Why you want to see it: It's Nicolas Winding Refn doing a proper horror movie. It's like imagining David Lynch doing a romantic comedy.
18. Sicario (2015)
The movie: Sicario completely knocks you for six right off the bat with a stunning opening sequence. Of the back of the brilliant Prisoners and Enemy, Denis Villeneuve directs this hard-hitting thriller about the US-Mexico drug trade that stars Emily Blunt as an FBI agent given a shady-as-hell assignment. She joins a task force aiming to bring down the kingpin of Mexican cartel.
Why you want to see it: Dark, compelling, and boasting one hell of a performance from Blunt, there's no reason not to. Prepare yourself for a lot of 'No they didn't!' moments.
17. Kiss Kiss Bang Bang (2005)
The movie: Part murder-mystery, flat-out comedy and thriller, Kiss Kiss Bang Bang is one of the best flicks to ever spoof the film noir genre. Harry Lockhart, a petty crook, accidentally winds up in an audition and blows away the casting directors who send him to Hollywood. This Christmastime whodunit crackles along with some of the best dialogue ever to emerge from Robert Downey Jr.'s mouth.
Why you want to see it: Remember all that great snappy dialogue from '80s Lethal Weapon, The Last Boy Scout and The Long Kiss Goodnight? All the handiwork of Shane Black, who also wrote and directed this corker.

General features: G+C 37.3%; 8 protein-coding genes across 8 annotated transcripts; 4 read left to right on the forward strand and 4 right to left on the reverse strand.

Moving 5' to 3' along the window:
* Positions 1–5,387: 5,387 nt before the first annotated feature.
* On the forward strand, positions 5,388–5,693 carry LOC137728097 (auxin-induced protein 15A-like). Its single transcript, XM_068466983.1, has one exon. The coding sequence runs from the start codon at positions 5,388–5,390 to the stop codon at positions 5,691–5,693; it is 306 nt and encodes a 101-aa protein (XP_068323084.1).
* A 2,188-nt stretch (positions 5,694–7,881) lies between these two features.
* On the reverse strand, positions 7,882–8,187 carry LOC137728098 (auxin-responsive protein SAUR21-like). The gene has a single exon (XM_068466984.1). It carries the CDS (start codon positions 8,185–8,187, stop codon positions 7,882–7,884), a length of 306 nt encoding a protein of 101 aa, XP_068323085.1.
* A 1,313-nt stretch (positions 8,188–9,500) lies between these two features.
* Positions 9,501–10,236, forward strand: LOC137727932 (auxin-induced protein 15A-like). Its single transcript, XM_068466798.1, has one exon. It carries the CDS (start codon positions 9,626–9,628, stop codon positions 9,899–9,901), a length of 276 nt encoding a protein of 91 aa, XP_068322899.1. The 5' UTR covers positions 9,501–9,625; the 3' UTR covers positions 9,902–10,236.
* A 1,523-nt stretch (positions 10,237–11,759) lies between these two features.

16. The Skin I Live In (2011)
The movie: Another bananas Pedro Almodovar outing. The Spanish director trades the sharp, dialogue-driven family dramas of his earlier work for something else entirely. Antonio Banderas stars as a morally-bankrupt surgeon whose research into synthetic skin leads him to make some shocking steps outside of the norm.
Why you want to see it: Reading up on the plot should be avoided at all costs - and adding it to your watchlist should be done immediately. There's no other movie of recent years that's such a torrid blend of drama, comedy and thriller. At its core though, this is as a deliciously twisted body horror. Cronenberg would be proud.
15. The Usual Suspects (1995)
The movie: Gabriel Byrne, Kevin Spacey, Benicio Del Toro, Stephen Baldwin and Kevin Pollak star as the group of five criminals who club together to take down the mysterious kingpin known as Keyser Soze. The whole thing is told in flashbacks from the POV of Spacey's character Verbal Kint as he recants his tale to the cops. Christopher McQuarrie (Mission Impossible) made his screenwriting debut on the film, and Bryan Singer (X-Men) directs.